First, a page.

Knowing the Terrain

Emily Jaeger
| Reviews

In Little Dorrit, the connections between London and Rome and the rhetoric of decay seem to reflect Dickens’s anxieties about the downfall of the British Empire. He interprets Rome as London’s economic and political predecessor and its destruction as prophetic. While Blair’s crumbling billboards perhaps point to a deeper meditation on the destructive effects of capitalism, much of the rundown urban landscape he de-scribes—whether in New England or Italy—serves as a backdrop for his central reckoning with mortality. The landscape mirrors Blair’s constant acknowledgment of the ephemerality of life:

In the universal masquerades
mostly we are barely initiates
into these or any other mysteries—
even the most blissful and fortunate
bodies good as short term rentals,
and so there are these gas stations ablaze
at night where the longer you drive,
the more you have to get back home.

Part of the joy of Blair’s ability to notice moments that are often missed or forgotten—naked neighbors in the window, an accidental day of summer—is his ability to extend their lifespan. His attention to decay is also a nod to the reality of contemporary life where we are constantly bombarded with material culture ranging from the historical to the vernacular.
Arsonville has no section breaks, lending the book the feeling of a single project that, like life, is lumbering toward the reader at a paradoxically breakneck speed. Blair does allow for some mini-breaks with scattered short poems, such as “True Figures,” which is only one line in length. However, where his longer poems delight in the adventure of wild associations on the sentence level, the shorter poems don’t always hold up: a single-line poem doesn’t pack enough punch and another poem with a couple of lines seems to be missing some connective tissue. I wanted all the shorter poems to zing with the harshly honest and provocative humor of “Peacefulness”:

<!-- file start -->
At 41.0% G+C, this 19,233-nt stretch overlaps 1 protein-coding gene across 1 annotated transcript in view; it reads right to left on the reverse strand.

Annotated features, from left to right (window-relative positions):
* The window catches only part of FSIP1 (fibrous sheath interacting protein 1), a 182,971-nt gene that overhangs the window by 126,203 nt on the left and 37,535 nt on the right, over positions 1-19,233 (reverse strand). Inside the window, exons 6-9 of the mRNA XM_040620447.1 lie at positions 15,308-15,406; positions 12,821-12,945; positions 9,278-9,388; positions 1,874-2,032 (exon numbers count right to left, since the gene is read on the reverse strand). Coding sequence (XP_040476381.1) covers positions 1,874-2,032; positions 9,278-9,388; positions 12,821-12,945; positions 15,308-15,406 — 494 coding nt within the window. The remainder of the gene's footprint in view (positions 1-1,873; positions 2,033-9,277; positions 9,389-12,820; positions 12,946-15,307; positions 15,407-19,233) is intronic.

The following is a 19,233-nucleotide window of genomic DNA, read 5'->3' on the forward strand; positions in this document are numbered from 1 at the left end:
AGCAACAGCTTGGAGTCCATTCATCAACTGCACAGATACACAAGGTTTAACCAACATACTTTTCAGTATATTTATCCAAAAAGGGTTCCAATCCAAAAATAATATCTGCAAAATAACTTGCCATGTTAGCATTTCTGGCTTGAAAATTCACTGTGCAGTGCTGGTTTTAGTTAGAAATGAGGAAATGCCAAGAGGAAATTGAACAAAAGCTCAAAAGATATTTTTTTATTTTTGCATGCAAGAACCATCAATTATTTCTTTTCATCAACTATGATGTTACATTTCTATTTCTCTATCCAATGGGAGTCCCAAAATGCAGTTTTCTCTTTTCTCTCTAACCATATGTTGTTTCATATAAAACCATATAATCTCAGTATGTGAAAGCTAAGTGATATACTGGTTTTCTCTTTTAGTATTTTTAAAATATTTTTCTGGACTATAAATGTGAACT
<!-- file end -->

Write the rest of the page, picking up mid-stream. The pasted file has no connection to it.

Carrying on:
In peacefulness, true. They were getting along,
just like the two Koreas. Denying each other
foodstuffs once in a while, every once in a while
moving some stuff around, shooting some stuff.

With its laugh-out-loud humor and adventurous imagery, Blair’s poetry invites the reader to pay attention and not allow the details of daily life to pass unnoticed. These are the moments permeated with revelation and the stuff of life:

I couldn’t tell you what I really think
about nature and change, but I will
hold the bottom of your silk undershirt
while you pull off your thin sweater.


Emily Jaeger is the author of the chapbook The Evolution of Parasites (Sibling Rivalry Press) illustrated by Robin Levine. Her poems have appeared in Four Way ReviewTriQuarterly, and The Offing among others. After completing her MFA at UMass Boston, Emily will be the 2017/2018 Olive B. O’Connor Fellow in Poetry at Colgate University. She has also received fellowships from Literary Lambda, TENT, the New York State Summer Writers Institute, and an Academy of American Poet’s Prize.

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